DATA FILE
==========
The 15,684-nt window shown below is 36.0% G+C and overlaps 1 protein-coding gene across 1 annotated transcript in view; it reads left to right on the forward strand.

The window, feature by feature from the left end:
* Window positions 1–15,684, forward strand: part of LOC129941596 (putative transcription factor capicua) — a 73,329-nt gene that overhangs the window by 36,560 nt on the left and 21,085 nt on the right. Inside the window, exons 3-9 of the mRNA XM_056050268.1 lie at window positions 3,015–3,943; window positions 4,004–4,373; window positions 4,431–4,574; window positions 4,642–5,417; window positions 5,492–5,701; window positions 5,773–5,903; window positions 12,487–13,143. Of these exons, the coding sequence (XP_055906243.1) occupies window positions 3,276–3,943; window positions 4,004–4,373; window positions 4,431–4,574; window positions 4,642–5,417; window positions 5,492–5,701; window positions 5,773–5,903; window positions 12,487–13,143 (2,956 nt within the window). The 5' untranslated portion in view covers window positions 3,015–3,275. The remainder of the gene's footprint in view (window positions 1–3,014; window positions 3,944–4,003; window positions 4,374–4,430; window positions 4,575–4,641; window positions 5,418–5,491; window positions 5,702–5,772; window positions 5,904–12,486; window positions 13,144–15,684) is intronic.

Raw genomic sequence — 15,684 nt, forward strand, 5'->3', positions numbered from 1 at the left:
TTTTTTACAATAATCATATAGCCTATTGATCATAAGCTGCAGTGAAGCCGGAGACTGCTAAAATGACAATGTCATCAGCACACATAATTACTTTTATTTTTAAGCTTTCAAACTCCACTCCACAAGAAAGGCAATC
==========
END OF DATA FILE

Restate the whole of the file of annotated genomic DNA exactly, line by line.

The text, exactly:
The 15,684-nt window shown below is 36.0% G+C and overlaps 1 protein-coding gene across 1 annotated transcript in view; it reads left to right on the forward strand.

The window, feature by feature from the left end:
* Window positions 1–15,684, forward strand: part of LOC129941596 (putative transcription factor capicua) — a 73,329-nt gene that overhangs the window by 36,560 nt on the left and 21,085 nt on the right. Inside the window, exons 3-9 of the mRNA XM_056050268.1 lie at window positions 3,015–3,943; window positions 4,004–4,373; window positions 4,431–4,574; window positions 4,642–5,417; window positions 5,492–5,701; window positions 5,773–5,903; window positions 12,487–13,143. Of these exons, the coding sequence (XP_055906243.1) occupies window positions 3,276–3,943; window positions 4,004–4,373; window positions 4,431–4,574; window positions 4,642–5,417; window positions 5,492–5,701; window positions 5,773–5,903; window positions 12,487–13,143 (2,956 nt within the window). The 5' untranslated portion in view covers window positions 3,015–3,275. The remainder of the gene's footprint in view (window positions 1–3,014; window positions 3,944–4,003; window positions 4,374–4,430; window positions 4,575–4,641; window positions 5,418–5,491; window positions 5,702–5,772; window positions 5,904–12,486; window positions 13,144–15,684) is intronic.

Raw genomic sequence — 15,684 nt, forward strand, 5'->3', positions numbered from 1 at the left:
TTTTTTACAATAATCATATAGCCTATTGATCATAAGCTGCAGTGAAGCCGGAGACTGCTAAAATGACAATGTCATCAGCACACATAATTACTTTTATTTTTAAGCTTTCAAACTCCACTCCACAAGAAAGGCAATC